NORFOLK, Va. (WVEC) -- It's the problem plaguing Norfolk, and officials warn it could get worse.
Spend enough time here and you exactly what we're talking about: flooding.
Now the Army Corps of Engineers wants to use Norfolk as a "model city" when it comes to holding back the water.
The Army Corps of Engineers and the City of Norfolk are taking a look at storm risk management. The Corps is considering the impact of installing flood walls, storm-surge barriers, home elevation and natural options. The wall and barrier are being considered for The Hague.
"That area right at Brambleton Avenue. When a large storm event is coming, that gate could close. We're also looking at a permanent closure there, so that area within The Hague would become a separate water body from the Elizabeth River," said Susan Conner, whose team is over the project. She says they would only put something in place if the cost-benefit works out.
The Corps is also considering putting a wetland on green space in Stockley Gardens, and creating a living shoreline at The Lafayette River.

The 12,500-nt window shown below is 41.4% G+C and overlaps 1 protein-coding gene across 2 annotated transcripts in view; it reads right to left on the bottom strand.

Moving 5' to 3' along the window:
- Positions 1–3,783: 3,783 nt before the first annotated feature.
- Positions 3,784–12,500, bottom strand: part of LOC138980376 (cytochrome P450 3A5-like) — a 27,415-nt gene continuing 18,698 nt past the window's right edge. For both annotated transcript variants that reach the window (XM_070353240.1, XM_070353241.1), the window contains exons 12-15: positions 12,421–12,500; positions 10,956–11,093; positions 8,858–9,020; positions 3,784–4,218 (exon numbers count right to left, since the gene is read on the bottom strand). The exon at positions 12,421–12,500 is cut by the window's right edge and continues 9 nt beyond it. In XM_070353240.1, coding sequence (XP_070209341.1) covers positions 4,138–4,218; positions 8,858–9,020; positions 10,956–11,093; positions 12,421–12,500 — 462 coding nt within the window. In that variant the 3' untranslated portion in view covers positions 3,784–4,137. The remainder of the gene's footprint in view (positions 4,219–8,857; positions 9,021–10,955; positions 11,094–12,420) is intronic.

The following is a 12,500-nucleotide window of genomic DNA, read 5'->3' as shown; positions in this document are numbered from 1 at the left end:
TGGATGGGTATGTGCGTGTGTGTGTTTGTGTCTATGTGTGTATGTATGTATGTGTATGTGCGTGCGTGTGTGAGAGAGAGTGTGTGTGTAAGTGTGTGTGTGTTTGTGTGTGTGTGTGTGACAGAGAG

"Making the shorelines something greener, maybe oyster-reefs and some vegetated areas around, rather than just all hard shoreline there," said Conner. "It is able to better buffer wave action."
The earliest any of these projects would happen is at least 10 years in the future, but the city and Army Corps wants to get a jump on things, to keep Norfolk afloat. By August, the Army Corps of Engineers hopes to have a recommendation in place.
If you're interested in learning more and providing feedback, you can attend the public meeting on June 8 at the Lambert's Point Community Center, from 6 to 8 p.m. The address is 1251 W 42nd St, Norfolk, VA 23508